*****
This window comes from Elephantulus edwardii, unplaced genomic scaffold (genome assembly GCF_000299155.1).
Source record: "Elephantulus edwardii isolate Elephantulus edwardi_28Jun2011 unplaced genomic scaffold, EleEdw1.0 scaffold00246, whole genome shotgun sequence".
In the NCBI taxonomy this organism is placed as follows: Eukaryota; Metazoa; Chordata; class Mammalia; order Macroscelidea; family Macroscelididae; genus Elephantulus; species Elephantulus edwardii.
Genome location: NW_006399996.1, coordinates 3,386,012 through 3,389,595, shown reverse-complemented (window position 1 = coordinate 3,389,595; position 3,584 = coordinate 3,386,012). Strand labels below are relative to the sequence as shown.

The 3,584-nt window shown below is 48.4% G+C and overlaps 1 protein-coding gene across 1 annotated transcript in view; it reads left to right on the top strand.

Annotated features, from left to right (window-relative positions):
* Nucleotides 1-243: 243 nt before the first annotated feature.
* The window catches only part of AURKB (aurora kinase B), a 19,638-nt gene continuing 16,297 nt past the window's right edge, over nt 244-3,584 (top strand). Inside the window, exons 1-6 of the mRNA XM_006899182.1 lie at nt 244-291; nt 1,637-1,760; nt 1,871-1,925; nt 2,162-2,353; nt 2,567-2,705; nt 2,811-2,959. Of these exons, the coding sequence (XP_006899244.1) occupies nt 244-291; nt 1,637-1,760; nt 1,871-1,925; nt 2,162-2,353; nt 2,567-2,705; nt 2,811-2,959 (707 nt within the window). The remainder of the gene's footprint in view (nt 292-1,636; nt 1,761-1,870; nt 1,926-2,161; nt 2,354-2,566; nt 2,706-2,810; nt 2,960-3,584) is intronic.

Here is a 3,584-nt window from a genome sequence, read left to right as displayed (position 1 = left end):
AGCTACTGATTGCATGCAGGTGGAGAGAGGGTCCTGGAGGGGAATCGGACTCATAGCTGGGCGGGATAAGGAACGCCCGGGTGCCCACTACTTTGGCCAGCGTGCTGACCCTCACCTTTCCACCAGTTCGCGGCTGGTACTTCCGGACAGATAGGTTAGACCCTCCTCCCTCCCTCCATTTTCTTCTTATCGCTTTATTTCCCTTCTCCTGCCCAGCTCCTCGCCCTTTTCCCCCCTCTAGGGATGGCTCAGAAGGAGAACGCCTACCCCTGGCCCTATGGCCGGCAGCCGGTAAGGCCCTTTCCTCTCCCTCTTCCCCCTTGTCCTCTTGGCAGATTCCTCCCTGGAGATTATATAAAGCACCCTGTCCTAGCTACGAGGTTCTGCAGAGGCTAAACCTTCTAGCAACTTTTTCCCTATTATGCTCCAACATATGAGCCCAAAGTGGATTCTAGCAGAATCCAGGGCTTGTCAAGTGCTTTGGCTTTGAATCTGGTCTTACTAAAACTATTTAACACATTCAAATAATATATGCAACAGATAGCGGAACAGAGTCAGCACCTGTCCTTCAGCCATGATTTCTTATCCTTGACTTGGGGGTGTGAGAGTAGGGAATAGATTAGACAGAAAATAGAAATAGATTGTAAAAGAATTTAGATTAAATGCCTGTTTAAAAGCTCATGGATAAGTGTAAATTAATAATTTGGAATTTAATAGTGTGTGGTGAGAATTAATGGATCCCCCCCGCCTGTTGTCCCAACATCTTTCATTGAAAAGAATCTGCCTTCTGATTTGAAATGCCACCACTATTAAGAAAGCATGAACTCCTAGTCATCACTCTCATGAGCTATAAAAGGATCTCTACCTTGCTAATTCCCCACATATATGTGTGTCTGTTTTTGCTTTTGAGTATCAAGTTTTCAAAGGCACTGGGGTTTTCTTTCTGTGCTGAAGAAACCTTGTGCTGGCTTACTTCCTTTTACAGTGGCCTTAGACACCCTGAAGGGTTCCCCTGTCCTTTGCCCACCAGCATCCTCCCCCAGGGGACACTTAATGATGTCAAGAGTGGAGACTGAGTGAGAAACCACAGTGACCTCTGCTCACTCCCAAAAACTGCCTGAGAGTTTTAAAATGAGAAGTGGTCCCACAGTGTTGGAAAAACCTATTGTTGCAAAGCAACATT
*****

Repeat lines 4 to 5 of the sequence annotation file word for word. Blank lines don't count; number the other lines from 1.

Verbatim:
Genome location: NW_006399996.1, coordinates 3,386,012 through 3,389,595, shown reverse-complemented (window position 1 = coordinate 3,389,595; position 3,584 = coordinate 3,386,012). Strand labels below are relative to the sequence as shown.

The 3,584-nt window shown below is 48.4% G+C and overlaps 1 protein-coding gene across 1 annotated transcript in view; it reads left to right on the top strand.